It remains unclear whether doctors performed any mental acuity, cognitive or neurological tests during the president’s physical exam. Questions about his mental health intensified this month after the publication of a book in which his closest advisers are said to have questioned his mental abilities. That prompted Mr. Trump to insist that he is a “stable genius.”
It is also unclear whether Mr. Trump had tests common for men of his age, such as a treadmill stress test to detect heart problems.
In December 2015, as a presidential candidate, Mr. Trump posted on Twitter that his medical report would “show perfection.” About a week later, his personal physician released a four-paragraph letter saying that the candidate was in perfect health.
“If elected, Mr. Trump, I can state unequivocally, will be the healthiest individual ever elected to the presidency,” the physician, Dr. Harold N. Bornstein of Lenox Hill Hospital in Manhattan, concluded in the letter.
Dr. Bornstein wrote that a “complete medical examination” had indicated “only positive results,” though it gave few specifics and did not reveal Mr. Trump’s weight at the time. Dr. Bornstein claimed that his patient’s blood pressure and lab results were “astonishingly excellent.”
In an interview with The New York Times last year, Dr. Bornstein revealed that Mr. Trump takes a small dose of finasteride, a drug that is marketed as Propecia, to treat male-pattern baldness; the drug lowers levels of prostate-specific antigen, an enzyme made by the prostate. Dr. Jackson, the president’s current doctor, did not reveal whether Mr. Trump is continuing to take that medicine.
Annual medical exams for the president are a tradition that goes back decades.
In 1985, the doctors for President Ronald Reagan detected a cancer during what officials had described as a routine colonoscopy. The president had surgery that weekend and the cancer was removed, along with a section of his intestine. Doctors said at the time that the cancer did not require chemotherapy.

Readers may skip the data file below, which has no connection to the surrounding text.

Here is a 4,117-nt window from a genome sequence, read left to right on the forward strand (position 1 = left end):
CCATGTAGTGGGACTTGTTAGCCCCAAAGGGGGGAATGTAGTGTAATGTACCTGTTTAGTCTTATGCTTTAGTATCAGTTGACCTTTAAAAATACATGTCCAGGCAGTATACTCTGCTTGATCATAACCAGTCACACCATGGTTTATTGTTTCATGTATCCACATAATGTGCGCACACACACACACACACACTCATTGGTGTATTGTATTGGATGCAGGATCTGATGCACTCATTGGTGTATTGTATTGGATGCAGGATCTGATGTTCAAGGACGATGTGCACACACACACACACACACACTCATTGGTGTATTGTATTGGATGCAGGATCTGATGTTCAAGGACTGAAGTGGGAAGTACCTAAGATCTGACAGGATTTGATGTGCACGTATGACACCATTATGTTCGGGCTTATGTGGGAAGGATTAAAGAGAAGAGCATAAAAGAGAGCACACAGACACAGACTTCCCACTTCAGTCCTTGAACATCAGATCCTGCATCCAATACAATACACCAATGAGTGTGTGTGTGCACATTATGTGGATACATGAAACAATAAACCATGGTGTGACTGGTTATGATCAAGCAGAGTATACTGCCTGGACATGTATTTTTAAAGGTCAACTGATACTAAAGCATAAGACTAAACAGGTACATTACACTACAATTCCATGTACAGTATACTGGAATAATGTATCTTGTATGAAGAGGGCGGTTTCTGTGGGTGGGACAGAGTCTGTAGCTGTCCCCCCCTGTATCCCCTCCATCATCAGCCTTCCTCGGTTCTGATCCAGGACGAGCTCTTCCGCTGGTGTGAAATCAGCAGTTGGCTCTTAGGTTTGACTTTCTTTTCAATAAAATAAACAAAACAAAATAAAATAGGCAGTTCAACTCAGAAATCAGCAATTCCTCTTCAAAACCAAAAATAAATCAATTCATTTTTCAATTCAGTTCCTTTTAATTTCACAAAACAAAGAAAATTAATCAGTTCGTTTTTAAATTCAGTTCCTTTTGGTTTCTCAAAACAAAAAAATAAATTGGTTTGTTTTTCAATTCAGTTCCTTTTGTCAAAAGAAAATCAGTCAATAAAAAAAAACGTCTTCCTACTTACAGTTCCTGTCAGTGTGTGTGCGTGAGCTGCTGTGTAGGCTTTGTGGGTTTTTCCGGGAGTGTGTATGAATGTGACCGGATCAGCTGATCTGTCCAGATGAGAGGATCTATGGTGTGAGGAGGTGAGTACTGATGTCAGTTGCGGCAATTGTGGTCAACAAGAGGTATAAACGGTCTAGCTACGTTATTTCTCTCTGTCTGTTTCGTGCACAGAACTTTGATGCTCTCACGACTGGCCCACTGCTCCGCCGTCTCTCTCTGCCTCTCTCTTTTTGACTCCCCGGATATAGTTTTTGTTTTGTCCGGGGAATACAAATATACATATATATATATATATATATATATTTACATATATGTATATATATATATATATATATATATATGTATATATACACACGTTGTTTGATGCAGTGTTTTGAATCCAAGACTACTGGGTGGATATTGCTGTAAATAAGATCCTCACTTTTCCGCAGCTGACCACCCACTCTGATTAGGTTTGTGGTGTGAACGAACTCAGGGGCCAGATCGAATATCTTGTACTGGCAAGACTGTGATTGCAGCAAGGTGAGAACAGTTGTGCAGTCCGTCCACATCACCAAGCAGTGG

In 1990, doctors for President George Bush detected an early glaucoma in his left eye and prescribed eye drops. More than a decade later, in 2001, doctors for President Bill Clinton, concerned about an increase in his weight and elevated LDL cholesterol levels, started the president on statin drugs to treat those symptoms.
President George W. Bush was diagnosed in 2004 with a “low” to “very low” risk of coronary artery disease. Doctors recommended that Mr. Bush, then 58, take aspirin and a statin. In August 2013, when Mr. Bush was 67 and after he left office, doctors inserted a stent into one of his coronary arteries.
During checkups for President Barack Obama, his doctors expressed concern about the difficulty Mr. Obama had quitting smoking. But they never disclosed how often Mr. Obama smoked, making it impossible to calculate what doctors call pack-years, a measure of the risk of developing cancers from smoking.
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